Some science behind the scenes

Teeth

Teeth, found in the jaws (or mouths) of many vertebrates,  are used to break down food.  Numerous species have teeth, from mammals to fish and reptiles. The shape of the animal's teeth are related to its diet. For example, plant matter is hard to digest, so herbivores have many molars for chewing and grinding. Carnivores, on the other hand, need canines to kill prey and to tear meat.

Teeth are not made of bone, but rather of multiple tissues of varying density and hardness.

Dentine, along with enamel, cementum, and pulp are the four major components of teeth.

Dentine is covered by enamel on the crown and cementum on the root and surrounds the entire pulp. By weight, seventy percent of dentin consists of the mineral hydroxylapatite, twenty percent is organic material and ten percent is water.

Tooth enamel is the hardest and most highly mineralized substance in the human body. It is the normally visible dental tissue of a tooth because it covers the anatomical crown and must be supported by underlying dentin. Ninety-six percent of enamel consists of mineral, with water and organic material composing the rest.  Enamel's primary mineral is hydroxylapatite.

And teeth are spiritual transducers.  The crystals in teeth are capable of being a transducer via piezoelectricity - the charge which accumulates in response to applied mechanical stress.

Piezoelectricity in cementum, dentine and bone - Marino AA, Gross BD; Department of Orthopaedic Surgery, Louisiana State University School of Medicine, Shreveport 71130-3932.

Unlike the dental hard tissues, bone remodels when subjected to orthodontic forces. Bone is also piezoelectric (generates a surface electrical charge upon application of force).

In dentine and cementum from sperm whale teeth (which gave samples of sufficient size), the existence and magnitude of piezoelectricity were examined and compared with human bone.

Both dental tissues were found to be piezoelectric with coefficients of 0.027 and 0.028 pC/N, respectively; the coefficient of human bone was eight times greater (0.22 pC/N). Thus the strength of the piezoelectric effect was correlated with the known capacities of the tissues to undergo adaptive remodelling. This result is consistent with the theory that piezoelectricity mediates orthodontically induced alveolar remodelling.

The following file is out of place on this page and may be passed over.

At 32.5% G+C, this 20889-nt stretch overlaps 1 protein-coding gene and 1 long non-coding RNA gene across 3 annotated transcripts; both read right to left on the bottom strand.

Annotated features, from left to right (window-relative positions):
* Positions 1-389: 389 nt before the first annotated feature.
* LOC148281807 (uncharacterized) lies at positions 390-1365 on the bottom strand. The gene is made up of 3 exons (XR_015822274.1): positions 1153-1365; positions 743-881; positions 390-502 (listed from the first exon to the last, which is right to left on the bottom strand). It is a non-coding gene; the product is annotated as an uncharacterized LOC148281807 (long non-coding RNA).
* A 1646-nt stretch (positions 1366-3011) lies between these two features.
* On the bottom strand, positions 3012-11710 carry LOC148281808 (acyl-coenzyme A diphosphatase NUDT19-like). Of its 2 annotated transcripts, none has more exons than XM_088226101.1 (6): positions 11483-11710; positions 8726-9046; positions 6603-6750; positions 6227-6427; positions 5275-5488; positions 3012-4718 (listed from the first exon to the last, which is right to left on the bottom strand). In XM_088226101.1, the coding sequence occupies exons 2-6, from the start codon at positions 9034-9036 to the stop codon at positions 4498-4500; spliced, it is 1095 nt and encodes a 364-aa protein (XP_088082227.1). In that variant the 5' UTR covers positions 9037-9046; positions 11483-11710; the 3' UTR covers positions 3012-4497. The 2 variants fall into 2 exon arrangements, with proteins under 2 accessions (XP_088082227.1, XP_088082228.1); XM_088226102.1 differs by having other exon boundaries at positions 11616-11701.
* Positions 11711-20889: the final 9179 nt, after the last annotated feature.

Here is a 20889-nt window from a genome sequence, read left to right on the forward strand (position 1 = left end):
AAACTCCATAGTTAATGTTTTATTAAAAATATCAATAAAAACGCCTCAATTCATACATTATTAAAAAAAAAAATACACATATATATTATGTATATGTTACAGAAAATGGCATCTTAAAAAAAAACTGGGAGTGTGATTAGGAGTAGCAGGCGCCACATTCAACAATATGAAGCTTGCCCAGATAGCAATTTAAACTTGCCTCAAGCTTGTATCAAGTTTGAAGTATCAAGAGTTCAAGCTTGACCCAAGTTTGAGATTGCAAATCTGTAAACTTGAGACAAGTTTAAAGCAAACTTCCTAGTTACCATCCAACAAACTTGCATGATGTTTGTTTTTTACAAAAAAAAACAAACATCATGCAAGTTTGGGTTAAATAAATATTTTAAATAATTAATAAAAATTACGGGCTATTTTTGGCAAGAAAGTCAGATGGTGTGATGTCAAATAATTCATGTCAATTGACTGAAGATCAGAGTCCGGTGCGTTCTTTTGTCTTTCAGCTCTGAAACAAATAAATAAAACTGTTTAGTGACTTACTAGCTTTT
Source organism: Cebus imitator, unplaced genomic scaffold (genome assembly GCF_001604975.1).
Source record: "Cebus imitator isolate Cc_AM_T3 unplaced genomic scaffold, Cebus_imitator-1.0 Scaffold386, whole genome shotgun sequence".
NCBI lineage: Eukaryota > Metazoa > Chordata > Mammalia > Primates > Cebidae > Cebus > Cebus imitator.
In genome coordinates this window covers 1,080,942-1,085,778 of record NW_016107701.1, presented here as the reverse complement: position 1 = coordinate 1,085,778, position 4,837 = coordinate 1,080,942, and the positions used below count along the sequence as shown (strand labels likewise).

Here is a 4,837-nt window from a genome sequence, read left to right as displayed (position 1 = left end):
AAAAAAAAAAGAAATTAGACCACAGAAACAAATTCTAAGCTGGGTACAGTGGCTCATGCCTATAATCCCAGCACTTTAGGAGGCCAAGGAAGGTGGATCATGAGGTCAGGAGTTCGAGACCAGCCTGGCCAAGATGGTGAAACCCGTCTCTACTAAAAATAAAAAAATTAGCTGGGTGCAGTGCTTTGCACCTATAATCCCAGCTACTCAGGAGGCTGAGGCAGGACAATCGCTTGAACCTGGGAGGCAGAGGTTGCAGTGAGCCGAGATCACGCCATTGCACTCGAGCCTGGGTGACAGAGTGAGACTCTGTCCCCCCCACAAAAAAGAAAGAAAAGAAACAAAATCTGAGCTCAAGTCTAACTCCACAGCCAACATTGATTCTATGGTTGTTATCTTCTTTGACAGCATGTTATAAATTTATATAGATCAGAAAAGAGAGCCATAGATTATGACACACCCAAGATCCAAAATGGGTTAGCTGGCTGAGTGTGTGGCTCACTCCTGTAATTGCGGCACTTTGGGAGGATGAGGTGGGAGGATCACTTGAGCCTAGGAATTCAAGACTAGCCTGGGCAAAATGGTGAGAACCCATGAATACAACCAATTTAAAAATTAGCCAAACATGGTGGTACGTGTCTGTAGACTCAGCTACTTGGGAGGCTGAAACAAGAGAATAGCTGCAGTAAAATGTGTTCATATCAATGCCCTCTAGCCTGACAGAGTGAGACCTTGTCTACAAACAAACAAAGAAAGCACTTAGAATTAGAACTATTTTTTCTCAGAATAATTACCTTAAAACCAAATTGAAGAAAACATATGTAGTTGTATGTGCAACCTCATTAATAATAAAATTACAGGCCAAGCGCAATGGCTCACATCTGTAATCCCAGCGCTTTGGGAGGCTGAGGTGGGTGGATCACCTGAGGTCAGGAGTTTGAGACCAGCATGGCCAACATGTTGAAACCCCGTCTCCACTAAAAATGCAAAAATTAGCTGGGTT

Piezoelectric properties of human dentin and some influencing factors - Wang T, Feng Z, Song Y, Chen X ; Department of Materials Science and Engineering, Xiamen University, Xiamen 361005, China.

OBJECTIVES:
The present study focused on the piezoelectricity of human dentin. The effects of moisture content and orientation of tubules were investigated.

METHODS:
Fresh human dentin was cut with two surfaces generally parallel to the occlusal surface. The potentials generated by specimens were detected, as the compression loads were respectively parallel and vertical to the tubules. Moreover, specimens were dried and rehydrated; piezoelectric coefficients d(33) of dentin with different moisture content were measured horizontally to, and vertically to, the tubules.

RESULTS:
The results showed that piezoelectricity of dentin increased with increasing moisture content. Furthermore, greater piezoelectricity was detected parallel to the tubules than vertical to the tubules.

SIGNIFICANCES:
This study indicated that the piezoelectric properties of dentin were significantly affected by both humidity and orientation of the tubules. Both structural and free water in dentin is attributed to its piezoelectric properties.

Observations

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